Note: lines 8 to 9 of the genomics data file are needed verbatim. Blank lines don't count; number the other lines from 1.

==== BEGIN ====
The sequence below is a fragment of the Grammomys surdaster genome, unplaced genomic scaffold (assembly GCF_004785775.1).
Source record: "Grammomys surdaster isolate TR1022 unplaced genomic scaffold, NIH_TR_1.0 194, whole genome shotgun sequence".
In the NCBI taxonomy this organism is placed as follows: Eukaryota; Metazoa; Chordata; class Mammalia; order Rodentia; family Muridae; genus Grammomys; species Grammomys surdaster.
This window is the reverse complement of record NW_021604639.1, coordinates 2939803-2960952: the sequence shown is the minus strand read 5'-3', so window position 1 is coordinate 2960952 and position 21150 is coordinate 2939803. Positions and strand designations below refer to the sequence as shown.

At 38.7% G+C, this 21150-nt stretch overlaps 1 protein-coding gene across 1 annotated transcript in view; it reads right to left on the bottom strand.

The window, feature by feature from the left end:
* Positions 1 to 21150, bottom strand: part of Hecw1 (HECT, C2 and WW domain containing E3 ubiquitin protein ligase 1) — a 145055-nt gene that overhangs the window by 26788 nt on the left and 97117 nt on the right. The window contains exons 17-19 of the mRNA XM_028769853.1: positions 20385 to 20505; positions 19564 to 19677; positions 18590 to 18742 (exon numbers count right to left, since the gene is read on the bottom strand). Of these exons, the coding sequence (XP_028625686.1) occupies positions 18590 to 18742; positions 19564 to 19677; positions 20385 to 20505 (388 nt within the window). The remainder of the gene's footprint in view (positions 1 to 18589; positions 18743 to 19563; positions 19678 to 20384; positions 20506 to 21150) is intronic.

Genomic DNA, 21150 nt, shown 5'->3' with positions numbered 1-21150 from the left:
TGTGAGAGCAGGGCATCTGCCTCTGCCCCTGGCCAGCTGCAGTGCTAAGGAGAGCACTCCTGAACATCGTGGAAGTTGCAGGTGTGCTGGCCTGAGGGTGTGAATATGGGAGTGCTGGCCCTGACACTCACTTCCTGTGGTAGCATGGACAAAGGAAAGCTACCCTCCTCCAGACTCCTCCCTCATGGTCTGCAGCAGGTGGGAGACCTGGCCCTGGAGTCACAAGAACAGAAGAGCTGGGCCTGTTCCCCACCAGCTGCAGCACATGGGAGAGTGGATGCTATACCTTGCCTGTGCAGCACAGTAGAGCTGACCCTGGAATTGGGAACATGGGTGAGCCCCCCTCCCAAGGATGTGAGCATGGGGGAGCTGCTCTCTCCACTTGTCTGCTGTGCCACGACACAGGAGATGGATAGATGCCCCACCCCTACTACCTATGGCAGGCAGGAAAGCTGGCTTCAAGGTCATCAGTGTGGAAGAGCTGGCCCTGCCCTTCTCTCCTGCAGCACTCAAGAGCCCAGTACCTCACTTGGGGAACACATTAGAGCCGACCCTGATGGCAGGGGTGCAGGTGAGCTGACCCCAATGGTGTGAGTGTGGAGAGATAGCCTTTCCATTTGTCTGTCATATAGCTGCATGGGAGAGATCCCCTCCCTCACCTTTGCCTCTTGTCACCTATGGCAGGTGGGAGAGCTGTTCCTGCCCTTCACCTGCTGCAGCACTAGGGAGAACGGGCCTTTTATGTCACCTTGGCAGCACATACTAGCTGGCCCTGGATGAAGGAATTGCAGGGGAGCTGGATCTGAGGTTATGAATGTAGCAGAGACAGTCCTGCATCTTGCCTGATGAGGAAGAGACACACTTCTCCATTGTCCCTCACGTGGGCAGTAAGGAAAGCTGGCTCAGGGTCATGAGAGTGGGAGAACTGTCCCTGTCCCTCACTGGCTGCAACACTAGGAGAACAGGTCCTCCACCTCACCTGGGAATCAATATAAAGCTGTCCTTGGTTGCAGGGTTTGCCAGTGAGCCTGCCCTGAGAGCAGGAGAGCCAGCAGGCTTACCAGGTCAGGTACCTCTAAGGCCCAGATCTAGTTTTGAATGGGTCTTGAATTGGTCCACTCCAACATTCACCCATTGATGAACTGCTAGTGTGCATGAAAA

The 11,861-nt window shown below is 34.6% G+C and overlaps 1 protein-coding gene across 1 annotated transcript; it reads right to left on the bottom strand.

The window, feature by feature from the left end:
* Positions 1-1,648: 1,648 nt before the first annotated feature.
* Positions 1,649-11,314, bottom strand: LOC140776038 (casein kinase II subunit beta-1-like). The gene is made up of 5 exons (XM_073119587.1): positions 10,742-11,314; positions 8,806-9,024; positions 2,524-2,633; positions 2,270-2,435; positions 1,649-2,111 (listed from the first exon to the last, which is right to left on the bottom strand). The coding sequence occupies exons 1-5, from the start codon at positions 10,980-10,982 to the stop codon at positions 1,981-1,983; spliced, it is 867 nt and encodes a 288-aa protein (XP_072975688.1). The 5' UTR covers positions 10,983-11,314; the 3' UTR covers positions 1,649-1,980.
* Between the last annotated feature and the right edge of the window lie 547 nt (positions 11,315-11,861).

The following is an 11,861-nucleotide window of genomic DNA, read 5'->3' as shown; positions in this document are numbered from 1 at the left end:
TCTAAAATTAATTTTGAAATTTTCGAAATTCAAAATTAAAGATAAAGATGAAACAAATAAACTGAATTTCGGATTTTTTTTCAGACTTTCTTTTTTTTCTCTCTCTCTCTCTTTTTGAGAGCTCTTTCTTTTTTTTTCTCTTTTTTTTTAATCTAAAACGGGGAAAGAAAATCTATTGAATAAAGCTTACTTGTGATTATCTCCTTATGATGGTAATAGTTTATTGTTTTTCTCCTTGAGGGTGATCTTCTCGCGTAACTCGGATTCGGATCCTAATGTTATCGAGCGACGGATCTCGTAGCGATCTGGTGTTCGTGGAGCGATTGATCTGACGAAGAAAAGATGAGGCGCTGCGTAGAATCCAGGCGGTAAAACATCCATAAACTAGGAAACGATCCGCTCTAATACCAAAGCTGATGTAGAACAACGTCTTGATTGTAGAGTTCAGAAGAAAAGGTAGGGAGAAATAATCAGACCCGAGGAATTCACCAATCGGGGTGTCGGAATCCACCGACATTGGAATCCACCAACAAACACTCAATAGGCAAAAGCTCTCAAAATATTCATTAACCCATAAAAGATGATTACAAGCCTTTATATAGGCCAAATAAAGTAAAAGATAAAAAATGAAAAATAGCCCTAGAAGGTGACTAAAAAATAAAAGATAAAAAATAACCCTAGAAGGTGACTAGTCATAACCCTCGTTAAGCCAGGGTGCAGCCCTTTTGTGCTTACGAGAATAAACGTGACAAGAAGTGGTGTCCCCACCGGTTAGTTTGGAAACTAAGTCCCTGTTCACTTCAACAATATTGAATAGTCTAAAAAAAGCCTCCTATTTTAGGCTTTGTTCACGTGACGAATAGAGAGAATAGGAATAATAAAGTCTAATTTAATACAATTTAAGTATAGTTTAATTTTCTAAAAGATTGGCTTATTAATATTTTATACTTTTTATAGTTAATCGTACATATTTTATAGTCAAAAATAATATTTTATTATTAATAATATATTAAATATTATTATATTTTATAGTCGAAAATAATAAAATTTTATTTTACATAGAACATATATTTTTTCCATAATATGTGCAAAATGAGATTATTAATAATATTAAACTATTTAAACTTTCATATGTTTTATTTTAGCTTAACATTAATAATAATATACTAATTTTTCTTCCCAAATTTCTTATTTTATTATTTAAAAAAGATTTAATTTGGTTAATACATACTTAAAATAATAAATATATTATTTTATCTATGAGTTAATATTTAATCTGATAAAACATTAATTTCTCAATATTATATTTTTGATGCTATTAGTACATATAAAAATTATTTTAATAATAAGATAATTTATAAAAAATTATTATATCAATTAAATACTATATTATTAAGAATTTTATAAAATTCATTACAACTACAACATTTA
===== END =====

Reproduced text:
Genomic DNA, 21150 nt, shown 5'->3' with positions numbered 1-21150 from the left:
TGTGAGAGCAGGGCATCTGCCTCTGCCCCTGGCCAGCTGCAGTGCTAAGGAGAGCACTCCTGAACATCGTGGAAGTTGCAGGTGTGCTGGCCTGAGGGTGTGAATATGGGAGTGCTGGCCCTGACACTCACTTCCTGTGGTAGCATGGACAAAGGAAAGCTACCCTCCTCCAGACTCCTCCCTCATGGTCTGCAGCAGGTGGGAGACCTGGCCCTGGAGTCACAAGAACAGAAGAGCTGGGCCTGTTCCCCACCAGCTGCAGCACATGGGAGAGTGGATGCTATACCTTGCCTGTGCAGCACAGTAGAGCTGACCCTGGAATTGGGAACATGGGTGAGCCCCCCTCCCAAGGATGTGAGCATGGGGGAGCTGCTCTCTCCACTTGTCTGCTGTGCCACGACACAGGAGATGGATAGATGCCCCACCCCTACTACCTATGGCAGGCAGGAAAGCTGGCTTCAAGGTCATCAGTGTGGAAGAGCTGGCCCTGCCCTTCTCTCCTGCAGCACTCAAGAGCCCAGTACCTCACTTGGGGAACACATTAGAGCCGACCCTGATGGCAGGGGTGCAGGTGAGCTGACCCCAATGGTGTGAGTGTGGAGAGATAGCCTTTCCATTTGTCTGTCATATAGCTGCATGGGAGAGATCCCCTCCCTCACCTTTGCCTCTTGTCACCTATGGCAGGTGGGAGAGCTGTTCCTGCCCTTCACCTGCTGCAGCACTAGGGAGAACGGGCCTTTTATGTCACCTTGGCAGCACATACTAGCTGGCCCTGGATGAAGGAATTGCAGGGGAGCTGGATCTGAGGTTATGAATGTAGCAGAGACAGTCCTGCATCTTGCCTGATGAGGAAGAGACACACTTCTCCATTGTCCCTCACGTGGGCAGTAAGGAAAGCTGGCTCAGGGTCATGAGAGTGGGAGAACTGTCCCTGTCCCTCACTGGCTGCAACACTAGGAGAACAGGTCCTCCACCTCACCTGGGAATCAATATAAAGCTGTCCTTGGTTGCAGGGTTTGCCAGTGAGCCTGCCCTGAGAGCAGGAGAGCCAGCAGGCTTACCAGGTCAGGTACCTCTAAGGCCCAGATCTAGTTTTGAATGGGTCTTGAATTGGTCCACTCCAACATTCACCCATTGATGAACTGCTAGTGTGCATGAAAA